17-year-old Helena Muffly wrote exactly 100 years ago today:
Friday, December 27, 1912: Sold Mollie’s calf today. It wasn’t a very big one and I rather feared my fortune would be pretty small, but after all it weighed one hundred and forty-four lbs. Received a neat sum of $11.56. I am real proud over what my purse that Ruth gave me contains. Over fourteen dollars.
Her middle-aged granddaughter’s comments 100 years later:
Mollie was Grandma’s cow, and it had a calf on November 15.
Grandma’s parents apparently taught their children the value of money by giving each child a cow. I think that if the cow had a male calf, the child got the money from the sale of the calf—and their personal herd grew if a female calf was born. (See previous post on teaching farm kids that value of money.)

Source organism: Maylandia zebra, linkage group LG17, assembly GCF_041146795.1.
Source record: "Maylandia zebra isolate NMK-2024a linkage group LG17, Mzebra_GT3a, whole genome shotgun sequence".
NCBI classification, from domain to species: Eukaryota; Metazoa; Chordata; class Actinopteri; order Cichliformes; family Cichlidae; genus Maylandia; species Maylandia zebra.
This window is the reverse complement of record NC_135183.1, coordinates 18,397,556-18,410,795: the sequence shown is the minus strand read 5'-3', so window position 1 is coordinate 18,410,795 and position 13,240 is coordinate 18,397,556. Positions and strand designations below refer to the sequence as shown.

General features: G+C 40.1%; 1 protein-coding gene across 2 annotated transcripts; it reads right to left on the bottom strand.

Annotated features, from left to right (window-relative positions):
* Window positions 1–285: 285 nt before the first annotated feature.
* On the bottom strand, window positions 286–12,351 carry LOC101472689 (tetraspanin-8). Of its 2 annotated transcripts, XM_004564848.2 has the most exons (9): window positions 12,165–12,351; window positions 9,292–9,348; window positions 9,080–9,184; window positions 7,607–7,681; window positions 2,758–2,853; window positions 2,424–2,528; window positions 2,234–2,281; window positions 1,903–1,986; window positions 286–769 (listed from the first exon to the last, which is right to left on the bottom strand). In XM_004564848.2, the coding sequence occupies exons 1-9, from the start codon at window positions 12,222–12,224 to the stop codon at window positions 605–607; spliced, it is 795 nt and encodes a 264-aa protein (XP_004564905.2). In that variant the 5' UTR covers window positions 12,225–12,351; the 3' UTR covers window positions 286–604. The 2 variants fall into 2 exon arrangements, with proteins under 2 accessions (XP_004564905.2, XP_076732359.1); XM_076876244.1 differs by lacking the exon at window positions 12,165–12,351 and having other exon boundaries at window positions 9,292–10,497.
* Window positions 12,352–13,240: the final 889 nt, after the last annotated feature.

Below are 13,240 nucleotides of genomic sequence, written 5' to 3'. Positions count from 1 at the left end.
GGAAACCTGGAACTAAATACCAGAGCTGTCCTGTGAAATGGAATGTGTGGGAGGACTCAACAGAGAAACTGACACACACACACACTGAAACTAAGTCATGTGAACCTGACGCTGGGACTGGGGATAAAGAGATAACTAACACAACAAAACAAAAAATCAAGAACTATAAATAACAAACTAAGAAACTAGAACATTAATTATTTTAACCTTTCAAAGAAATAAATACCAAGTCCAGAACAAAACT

And, we now know that Grandma’s sister Ruth was the person who gave her the purse. I bet it was stylish—and that it looked great filled with cash. Grandma was in the money. I hope she spent it wisely.
According to an online Inflation Calculator website, a dollar a hundred years ago is worth about $23.40 today.
So in real dollars Grandma sold the calf for the equivalent of $240 now. And if she had $14 in her purse, she’d have $328 today.